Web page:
Blue Walls by Elizabeth Hitchcock


I’m the one with the purple pen, proofreading
judgements for seven judges,
the kind without robes.
Really, I’m in Wisconsin, Reno,
emerald cities, or on some rocks
that they called a beach.

Struck by unbidden loneliness,
I wait for you to come home
in the empty-making turquoise apartment
(walls covered with paintings
jellyfish, onion, lake).
I curl up, hungry
under your duvet, covered,
eating blueberries


She is the one with the rolling pin,
we’re just here-sipping acrid coffee
my dad left in the craft.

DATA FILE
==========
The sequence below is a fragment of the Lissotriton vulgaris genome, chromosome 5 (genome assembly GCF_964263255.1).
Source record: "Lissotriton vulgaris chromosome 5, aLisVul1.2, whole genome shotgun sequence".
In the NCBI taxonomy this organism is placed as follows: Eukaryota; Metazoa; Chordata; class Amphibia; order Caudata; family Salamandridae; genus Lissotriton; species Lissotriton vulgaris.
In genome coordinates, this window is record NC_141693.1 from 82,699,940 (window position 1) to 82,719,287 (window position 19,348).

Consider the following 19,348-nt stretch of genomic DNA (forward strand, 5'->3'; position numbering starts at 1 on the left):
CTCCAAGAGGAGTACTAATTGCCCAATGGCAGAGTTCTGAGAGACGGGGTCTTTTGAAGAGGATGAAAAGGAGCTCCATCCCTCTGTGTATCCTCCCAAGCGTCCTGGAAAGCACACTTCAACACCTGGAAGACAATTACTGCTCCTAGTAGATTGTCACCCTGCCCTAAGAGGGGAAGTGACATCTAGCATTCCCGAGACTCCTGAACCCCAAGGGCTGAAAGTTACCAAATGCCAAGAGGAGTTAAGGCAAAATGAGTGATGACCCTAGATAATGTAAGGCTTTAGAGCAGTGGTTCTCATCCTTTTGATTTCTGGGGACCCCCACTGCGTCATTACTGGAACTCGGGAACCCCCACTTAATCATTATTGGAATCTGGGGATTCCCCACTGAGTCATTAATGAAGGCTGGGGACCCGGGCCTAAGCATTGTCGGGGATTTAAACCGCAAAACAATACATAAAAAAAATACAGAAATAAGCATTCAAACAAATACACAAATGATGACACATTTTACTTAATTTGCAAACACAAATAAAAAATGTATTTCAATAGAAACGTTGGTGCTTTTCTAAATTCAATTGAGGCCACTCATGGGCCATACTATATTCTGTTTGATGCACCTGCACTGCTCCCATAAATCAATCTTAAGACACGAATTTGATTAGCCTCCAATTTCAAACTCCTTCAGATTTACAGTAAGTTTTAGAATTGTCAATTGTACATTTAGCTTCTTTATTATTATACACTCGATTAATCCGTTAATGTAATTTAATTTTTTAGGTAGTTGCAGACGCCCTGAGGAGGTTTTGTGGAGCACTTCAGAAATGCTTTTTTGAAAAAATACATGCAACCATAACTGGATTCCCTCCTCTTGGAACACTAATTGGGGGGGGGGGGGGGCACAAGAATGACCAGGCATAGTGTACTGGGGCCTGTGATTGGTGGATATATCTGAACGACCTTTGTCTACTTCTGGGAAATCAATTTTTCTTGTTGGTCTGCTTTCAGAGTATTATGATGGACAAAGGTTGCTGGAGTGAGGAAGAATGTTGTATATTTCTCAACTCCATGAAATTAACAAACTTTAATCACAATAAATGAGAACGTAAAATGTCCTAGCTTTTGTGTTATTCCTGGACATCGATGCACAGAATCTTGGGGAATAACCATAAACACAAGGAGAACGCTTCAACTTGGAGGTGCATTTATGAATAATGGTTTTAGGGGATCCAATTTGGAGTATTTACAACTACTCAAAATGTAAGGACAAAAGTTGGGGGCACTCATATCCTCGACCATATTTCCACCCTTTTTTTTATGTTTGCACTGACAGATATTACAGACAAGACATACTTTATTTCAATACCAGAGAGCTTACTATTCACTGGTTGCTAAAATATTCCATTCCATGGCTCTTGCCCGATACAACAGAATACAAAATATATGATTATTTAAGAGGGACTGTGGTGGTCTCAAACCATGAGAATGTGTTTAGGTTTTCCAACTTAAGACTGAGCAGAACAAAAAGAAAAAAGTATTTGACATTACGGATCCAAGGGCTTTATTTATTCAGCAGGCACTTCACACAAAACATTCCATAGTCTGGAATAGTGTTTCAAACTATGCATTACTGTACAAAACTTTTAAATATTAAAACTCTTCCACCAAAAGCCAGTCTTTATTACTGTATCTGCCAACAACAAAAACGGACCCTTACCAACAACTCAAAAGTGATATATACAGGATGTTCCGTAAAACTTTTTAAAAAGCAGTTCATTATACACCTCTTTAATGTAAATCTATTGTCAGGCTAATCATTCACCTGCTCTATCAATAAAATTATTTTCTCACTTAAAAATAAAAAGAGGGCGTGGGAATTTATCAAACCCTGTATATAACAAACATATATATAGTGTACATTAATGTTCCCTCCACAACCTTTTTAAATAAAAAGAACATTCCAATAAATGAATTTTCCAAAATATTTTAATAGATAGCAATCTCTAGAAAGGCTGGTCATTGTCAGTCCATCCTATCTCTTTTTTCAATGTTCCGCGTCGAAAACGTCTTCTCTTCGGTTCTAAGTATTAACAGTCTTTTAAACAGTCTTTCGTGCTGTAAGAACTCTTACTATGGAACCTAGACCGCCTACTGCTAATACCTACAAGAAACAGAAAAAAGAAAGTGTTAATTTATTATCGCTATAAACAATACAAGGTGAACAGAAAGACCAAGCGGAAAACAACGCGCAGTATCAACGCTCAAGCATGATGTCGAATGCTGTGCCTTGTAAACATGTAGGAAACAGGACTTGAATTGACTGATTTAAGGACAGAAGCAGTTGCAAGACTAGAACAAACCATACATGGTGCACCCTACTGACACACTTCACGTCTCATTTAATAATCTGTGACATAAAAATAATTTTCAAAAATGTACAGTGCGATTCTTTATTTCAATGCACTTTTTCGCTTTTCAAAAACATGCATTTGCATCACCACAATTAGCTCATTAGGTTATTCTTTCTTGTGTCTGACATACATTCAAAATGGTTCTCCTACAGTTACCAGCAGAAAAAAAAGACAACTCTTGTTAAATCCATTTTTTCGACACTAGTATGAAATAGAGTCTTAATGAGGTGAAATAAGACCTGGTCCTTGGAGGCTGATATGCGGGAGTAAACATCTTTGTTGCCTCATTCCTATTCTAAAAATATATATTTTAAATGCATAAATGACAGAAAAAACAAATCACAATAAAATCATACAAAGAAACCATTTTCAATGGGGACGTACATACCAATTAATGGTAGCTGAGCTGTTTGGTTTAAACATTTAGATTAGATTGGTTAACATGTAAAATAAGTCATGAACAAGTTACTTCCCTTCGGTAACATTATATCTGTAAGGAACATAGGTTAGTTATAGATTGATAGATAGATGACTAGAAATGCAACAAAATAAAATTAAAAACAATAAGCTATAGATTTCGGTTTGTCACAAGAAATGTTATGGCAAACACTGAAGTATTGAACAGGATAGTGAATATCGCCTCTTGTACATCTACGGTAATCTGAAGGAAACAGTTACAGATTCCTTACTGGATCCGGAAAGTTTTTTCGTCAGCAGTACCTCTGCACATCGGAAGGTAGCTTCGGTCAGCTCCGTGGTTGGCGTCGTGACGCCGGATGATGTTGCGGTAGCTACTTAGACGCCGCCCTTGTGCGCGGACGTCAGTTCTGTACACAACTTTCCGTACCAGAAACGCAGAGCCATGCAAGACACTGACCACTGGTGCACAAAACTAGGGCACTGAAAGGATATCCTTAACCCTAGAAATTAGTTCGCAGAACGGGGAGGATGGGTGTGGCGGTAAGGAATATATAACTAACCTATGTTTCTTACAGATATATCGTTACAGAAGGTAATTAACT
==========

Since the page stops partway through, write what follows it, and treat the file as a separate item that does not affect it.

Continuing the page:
Meandering along the riverbeds
of glacial silt, selecting stones
colored by washed up years, pick up the red stone
it’s a reflection of the aurora borealis,
I find you naked, covered
in fresh chilled mud.
Wrapped in night by the fire
with family- my parents collect lost children
they’re dazed and dizzy on the porch
underneath the antlers. I count the number of times
ghosts tread on the kindling

Mornings meet the mountains,
peaked in snow. It must be some kind of wonderful
waste waking up, trapped in sheets with you
and your bird tattoos

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